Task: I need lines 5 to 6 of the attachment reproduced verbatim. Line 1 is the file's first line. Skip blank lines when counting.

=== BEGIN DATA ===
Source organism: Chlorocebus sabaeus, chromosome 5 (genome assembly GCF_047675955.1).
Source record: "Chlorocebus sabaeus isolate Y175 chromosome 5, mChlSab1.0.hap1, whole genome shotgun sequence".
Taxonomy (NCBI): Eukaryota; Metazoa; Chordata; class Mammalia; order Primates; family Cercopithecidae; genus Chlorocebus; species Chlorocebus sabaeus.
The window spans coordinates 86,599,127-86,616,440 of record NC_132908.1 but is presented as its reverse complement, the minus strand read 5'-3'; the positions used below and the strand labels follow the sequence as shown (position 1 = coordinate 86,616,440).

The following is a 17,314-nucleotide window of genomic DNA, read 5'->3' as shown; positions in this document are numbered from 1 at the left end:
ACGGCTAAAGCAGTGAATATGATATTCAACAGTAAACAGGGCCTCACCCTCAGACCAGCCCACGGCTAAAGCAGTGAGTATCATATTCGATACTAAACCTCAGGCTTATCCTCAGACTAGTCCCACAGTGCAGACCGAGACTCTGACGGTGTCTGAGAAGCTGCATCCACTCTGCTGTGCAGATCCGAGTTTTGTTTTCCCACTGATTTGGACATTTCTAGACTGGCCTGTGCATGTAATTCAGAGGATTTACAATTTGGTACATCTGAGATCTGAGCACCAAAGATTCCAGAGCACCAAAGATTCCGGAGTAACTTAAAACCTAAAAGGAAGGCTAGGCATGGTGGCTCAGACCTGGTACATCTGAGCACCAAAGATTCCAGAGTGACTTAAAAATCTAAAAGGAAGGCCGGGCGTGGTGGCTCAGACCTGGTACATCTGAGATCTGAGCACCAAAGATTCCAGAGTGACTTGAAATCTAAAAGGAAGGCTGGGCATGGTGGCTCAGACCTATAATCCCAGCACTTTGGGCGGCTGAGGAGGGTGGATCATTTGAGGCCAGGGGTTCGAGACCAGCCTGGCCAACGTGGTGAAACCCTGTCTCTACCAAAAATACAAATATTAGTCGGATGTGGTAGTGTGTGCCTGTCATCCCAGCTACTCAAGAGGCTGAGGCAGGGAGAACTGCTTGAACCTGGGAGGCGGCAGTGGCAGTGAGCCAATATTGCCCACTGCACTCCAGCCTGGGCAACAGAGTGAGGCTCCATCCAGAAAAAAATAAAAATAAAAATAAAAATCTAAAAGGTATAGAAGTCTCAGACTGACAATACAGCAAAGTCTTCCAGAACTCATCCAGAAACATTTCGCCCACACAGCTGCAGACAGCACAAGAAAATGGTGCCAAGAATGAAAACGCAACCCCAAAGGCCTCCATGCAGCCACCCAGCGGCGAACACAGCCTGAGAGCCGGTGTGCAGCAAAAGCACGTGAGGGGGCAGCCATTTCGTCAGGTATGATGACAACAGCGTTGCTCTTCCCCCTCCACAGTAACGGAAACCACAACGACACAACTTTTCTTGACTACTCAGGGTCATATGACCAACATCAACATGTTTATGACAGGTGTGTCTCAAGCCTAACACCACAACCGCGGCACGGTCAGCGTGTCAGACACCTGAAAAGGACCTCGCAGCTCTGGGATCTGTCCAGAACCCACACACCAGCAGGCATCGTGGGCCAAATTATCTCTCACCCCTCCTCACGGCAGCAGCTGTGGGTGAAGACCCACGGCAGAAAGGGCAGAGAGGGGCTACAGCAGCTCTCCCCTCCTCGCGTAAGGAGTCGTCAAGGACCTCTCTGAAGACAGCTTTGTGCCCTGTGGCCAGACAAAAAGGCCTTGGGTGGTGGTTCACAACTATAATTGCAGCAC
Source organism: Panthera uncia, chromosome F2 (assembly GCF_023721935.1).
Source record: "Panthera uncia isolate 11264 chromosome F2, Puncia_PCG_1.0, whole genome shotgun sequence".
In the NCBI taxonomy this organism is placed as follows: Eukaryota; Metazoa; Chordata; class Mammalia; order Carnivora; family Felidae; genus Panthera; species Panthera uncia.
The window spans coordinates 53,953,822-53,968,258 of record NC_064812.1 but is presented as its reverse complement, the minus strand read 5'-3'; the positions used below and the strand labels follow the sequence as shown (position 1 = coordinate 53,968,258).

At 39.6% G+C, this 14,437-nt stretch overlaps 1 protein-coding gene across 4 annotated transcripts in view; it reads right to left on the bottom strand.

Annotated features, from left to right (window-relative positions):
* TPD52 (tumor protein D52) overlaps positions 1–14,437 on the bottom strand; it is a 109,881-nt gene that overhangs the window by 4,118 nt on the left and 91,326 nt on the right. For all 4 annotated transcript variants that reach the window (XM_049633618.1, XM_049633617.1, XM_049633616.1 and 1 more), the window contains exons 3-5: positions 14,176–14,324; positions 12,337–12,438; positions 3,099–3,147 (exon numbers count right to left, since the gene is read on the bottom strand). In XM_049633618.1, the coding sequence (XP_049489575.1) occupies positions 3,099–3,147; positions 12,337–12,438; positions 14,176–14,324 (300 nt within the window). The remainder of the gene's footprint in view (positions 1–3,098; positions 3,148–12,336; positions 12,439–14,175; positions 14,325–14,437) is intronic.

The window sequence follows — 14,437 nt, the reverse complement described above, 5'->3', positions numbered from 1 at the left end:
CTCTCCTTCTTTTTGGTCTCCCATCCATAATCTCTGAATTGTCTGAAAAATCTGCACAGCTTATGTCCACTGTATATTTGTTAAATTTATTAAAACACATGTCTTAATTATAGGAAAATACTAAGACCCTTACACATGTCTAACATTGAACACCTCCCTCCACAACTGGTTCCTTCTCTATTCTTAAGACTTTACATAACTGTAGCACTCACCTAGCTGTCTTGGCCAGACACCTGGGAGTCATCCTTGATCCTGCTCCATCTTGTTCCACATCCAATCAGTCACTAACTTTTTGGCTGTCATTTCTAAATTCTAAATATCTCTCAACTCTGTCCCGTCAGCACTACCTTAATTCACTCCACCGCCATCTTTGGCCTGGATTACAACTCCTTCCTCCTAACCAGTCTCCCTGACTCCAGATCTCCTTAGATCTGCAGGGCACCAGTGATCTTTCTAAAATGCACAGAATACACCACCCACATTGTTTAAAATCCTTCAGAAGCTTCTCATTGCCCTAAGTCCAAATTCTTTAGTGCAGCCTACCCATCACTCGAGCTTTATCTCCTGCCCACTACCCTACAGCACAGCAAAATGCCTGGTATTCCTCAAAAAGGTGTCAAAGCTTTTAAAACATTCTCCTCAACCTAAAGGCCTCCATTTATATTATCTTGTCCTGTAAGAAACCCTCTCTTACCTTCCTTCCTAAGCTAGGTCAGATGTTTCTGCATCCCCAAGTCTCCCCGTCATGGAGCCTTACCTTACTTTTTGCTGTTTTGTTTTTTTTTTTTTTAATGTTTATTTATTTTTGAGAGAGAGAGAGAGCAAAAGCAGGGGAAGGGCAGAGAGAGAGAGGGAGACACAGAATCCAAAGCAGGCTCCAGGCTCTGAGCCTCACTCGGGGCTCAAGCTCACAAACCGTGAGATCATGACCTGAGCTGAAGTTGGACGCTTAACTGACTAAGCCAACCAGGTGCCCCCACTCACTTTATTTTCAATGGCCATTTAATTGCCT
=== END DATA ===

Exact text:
The following is a 17,314-nucleotide window of genomic DNA, read 5'->3' as shown; positions in this document are numbered from 1 at the left end:
ACGGCTAAAGCAGTGAATATGATATTCAACAGTAAACAGGGCCTCACCCTCAGACCAGCCCACGGCTAAAGCAGTGAGTATCATATTCGATACTAAACCTCAGGCTTATCCTCAGACTAGTCCCACAGTGCAGACCGAGACTCTGACGGTGTCTGAGAAGCTGCATCCACTCTGCTGTGCAGATCCGAGTTTTGTTTTCCCACTGATTTGGACATTTCTAGACTGGCCTGTGCATGTAATTCAGAGGATTTACAATTTGGTACATCTGAGATCTGAGCACCAAAGATTCCAGAGCACCAAAGATTCCGGAGTAACTTAAAACCTAAAAGGAAGGCTAGGCATGGTGGCTCAGACCTGGTACATCTGAGCACCAAAGATTCCAGAGTGACTTAAAAATCTAAAAGGAAGGCCGGGCGTGGTGGCTCAGACCTGGTACATCTGAGATCTGAGCACCAAAGATTCCAGAGTGACTTGAAATCTAAAAGGAAGGCTGGGCATGGTGGCTCAGACCTATAATCCCAGCACTTTGGGCGGCTGAGGAGGGTGGATCATTTGAGGCCAGGGGTTCGAGACCAGCCTGGCCAACGTGGTGAAACCCTGTCTCTACCAAAAATACAAATATTAGTCGGATGTGGTAGTGTGTGCCTGTCATCCCAGCTACTCAAGAGGCTGAGGCAGGGAGAACTGCTTGAACCTGGGAGGCGGCAGTGGCAGTGAGCCAATATTGCCCACTGCACTCCAGCCTGGGCAACAGAGTGAGGCTCCATCCAGAAAAAAATAAAAATAAAAATAAAAATCTAAAAGGTATAGAAGTCTCAGACTGACAATACAGCAAAGTCTTCCAGAACTCATCCAGAAACATTTCGCCCACACAGCTGCAGACAGCACAAGAAAATGGTGCCAAGAATGAAAACGCAACCCCAAAGGCCTCCATGCAGCCACCCAGCGGCGAACACAGCCTGAGAGCCGGTGTGCAGCAAAAGCACGTGAGGGGGCAGCCATTTCGTCAGGTATGATGACAACAGCGTTGCTCTTCCCCCTCCACAGTAACGGAAACCACAACGACACAACTTTTCTTGACTACTCAGGGTCATATGACCAACATCAACATGTTTATGACAGGTGTGTCTCAAGCCTAACACCACAACCGCGGCACGGTCAGCGTGTCAGACACCTGAAAAGGACCTCGCAGCTCTGGGATCTGTCCAGAACCCACACACCAGCAGGCATCGTGGGCCAAATTATCTCTCACCCCTCCTCACGGCAGCAGCTGTGGGTGAAGACCCACGGCAGAAAGGGCAGAGAGGGGCTACAGCAGCTCTCCCCTCCTCGCGTAAGGAGTCGTCAAGGACCTCTCTGAAGACAGCTTTGTGCCCTGTGGCCAGACAAAAAGGCCTTGGGTGGTGGTTCACAACTATAATTGCAGCAC